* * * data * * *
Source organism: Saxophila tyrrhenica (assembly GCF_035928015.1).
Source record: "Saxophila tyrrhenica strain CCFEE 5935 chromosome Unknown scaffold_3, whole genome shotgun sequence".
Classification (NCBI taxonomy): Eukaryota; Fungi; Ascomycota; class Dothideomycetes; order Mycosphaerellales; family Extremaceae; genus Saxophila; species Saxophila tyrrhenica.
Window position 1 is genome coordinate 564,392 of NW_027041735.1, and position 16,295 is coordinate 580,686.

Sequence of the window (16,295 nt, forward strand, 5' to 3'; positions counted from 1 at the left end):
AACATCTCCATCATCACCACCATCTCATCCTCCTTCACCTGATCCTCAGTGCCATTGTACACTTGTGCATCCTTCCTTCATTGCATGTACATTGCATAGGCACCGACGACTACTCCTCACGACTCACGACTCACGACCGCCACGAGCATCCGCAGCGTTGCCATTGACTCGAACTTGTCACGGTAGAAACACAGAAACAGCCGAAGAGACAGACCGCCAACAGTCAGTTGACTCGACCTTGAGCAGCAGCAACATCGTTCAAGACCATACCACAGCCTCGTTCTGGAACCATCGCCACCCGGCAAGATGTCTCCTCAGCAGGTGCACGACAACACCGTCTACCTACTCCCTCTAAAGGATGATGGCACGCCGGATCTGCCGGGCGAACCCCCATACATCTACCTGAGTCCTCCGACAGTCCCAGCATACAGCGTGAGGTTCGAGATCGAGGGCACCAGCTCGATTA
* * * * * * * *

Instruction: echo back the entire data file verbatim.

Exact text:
Source organism: Saxophila tyrrhenica (assembly GCF_035928015.1).
Source record: "Saxophila tyrrhenica strain CCFEE 5935 chromosome Unknown scaffold_3, whole genome shotgun sequence".
Classification (NCBI taxonomy): Eukaryota; Fungi; Ascomycota; class Dothideomycetes; order Mycosphaerellales; family Extremaceae; genus Saxophila; species Saxophila tyrrhenica.
Window position 1 is genome coordinate 564,392 of NW_027041735.1, and position 16,295 is coordinate 580,686.

Sequence of the window (16,295 nt, forward strand, 5' to 3'; positions counted from 1 at the left end):
AACATCTCCATCATCACCACCATCTCATCCTCCTTCACCTGATCCTCAGTGCCATTGTACACTTGTGCATCCTTCCTTCATTGCATGTACATTGCATAGGCACCGACGACTACTCCTCACGACTCACGACTCACGACCGCCACGAGCATCCGCAGCGTTGCCATTGACTCGAACTTGTCACGGTAGAAACACAGAAACAGCCGAAGAGACAGACCGCCAACAGTCAGTTGACTCGACCTTGAGCAGCAGCAACATCGTTCAAGACCATACCACAGCCTCGTTCTGGAACCATCGCCACCCGGCAAGATGTCTCCTCAGCAGGTGCACGACAACACCGTCTACCTACTCCCTCTAAAGGATGATGGCACGCCGGATCTGCCGGGCGAACCCCCATACATCTACCTGAGTCCTCCGACAGTCCCAGCATACAGCGTGAGGTTCGAGATCGAGGGCACCAGCTCGATTA